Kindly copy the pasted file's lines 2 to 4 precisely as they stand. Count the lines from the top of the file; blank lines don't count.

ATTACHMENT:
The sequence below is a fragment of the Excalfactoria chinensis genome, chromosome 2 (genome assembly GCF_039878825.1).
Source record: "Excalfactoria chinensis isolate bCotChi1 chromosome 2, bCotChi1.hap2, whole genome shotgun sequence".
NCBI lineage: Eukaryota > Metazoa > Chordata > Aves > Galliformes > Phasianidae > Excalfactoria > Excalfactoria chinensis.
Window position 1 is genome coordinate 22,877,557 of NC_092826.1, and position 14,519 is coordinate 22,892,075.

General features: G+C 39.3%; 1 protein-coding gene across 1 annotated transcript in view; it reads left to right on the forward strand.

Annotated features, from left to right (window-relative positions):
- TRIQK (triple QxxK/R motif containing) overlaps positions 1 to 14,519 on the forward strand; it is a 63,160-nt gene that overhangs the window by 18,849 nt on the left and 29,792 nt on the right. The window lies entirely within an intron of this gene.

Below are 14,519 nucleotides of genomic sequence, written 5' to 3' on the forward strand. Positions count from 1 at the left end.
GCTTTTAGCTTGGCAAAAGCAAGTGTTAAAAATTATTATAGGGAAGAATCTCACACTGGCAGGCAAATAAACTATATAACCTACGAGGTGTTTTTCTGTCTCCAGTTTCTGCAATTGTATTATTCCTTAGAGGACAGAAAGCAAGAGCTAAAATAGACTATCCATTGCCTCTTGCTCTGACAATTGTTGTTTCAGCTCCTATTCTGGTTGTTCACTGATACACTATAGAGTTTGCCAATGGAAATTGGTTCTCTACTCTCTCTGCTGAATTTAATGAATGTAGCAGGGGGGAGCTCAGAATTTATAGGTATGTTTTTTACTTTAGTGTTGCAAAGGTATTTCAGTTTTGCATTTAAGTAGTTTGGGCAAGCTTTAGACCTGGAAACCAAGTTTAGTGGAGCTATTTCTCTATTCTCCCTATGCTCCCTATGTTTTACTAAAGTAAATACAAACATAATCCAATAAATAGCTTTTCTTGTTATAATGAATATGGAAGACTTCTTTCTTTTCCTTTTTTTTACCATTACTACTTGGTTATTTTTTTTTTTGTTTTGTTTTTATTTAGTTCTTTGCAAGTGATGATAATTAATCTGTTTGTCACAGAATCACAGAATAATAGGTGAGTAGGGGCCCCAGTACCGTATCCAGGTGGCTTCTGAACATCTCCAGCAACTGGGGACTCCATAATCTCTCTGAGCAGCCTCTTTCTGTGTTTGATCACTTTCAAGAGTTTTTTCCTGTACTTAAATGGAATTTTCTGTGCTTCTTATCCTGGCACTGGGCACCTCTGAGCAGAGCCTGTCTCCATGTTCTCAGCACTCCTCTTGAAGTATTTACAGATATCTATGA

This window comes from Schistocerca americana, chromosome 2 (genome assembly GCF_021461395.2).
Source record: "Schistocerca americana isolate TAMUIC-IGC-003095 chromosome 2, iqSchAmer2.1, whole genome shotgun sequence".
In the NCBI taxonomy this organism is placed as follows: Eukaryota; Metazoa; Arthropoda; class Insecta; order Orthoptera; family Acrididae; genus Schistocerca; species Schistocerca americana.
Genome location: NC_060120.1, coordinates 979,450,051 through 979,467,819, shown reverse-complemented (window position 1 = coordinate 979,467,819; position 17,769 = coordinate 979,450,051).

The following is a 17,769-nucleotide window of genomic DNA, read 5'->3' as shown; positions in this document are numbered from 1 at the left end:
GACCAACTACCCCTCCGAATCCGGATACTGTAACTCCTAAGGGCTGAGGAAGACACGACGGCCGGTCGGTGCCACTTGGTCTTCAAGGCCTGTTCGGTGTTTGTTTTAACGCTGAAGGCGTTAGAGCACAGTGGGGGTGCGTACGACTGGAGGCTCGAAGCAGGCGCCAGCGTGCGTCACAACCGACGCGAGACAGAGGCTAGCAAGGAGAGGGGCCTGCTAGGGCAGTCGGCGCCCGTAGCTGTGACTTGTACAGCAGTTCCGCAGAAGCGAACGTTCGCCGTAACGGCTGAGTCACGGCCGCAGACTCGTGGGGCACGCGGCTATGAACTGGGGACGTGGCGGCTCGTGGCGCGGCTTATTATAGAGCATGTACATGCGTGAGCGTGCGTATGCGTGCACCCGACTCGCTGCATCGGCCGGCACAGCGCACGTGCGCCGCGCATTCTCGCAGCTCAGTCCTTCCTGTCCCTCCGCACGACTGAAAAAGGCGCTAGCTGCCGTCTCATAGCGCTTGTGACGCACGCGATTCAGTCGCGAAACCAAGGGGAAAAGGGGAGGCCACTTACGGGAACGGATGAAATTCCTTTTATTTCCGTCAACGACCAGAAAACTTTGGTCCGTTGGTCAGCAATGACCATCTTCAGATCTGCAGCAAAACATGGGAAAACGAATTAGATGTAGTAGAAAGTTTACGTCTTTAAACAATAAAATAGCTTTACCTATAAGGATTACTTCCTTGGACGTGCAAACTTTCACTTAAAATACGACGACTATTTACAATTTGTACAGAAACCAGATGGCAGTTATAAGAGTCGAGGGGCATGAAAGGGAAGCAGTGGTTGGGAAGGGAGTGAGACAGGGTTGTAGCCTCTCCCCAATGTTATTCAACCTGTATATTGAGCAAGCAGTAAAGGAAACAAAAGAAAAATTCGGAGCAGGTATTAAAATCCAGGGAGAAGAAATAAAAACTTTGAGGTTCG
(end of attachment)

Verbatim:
Source record: "Excalfactoria chinensis isolate bCotChi1 chromosome 2, bCotChi1.hap2, whole genome shotgun sequence".
NCBI lineage: Eukaryota > Metazoa > Chordata > Aves > Galliformes > Phasianidae > Excalfactoria > Excalfactoria chinensis.
Window position 1 is genome coordinate 22,877,557 of NC_092826.1, and position 14,519 is coordinate 22,892,075.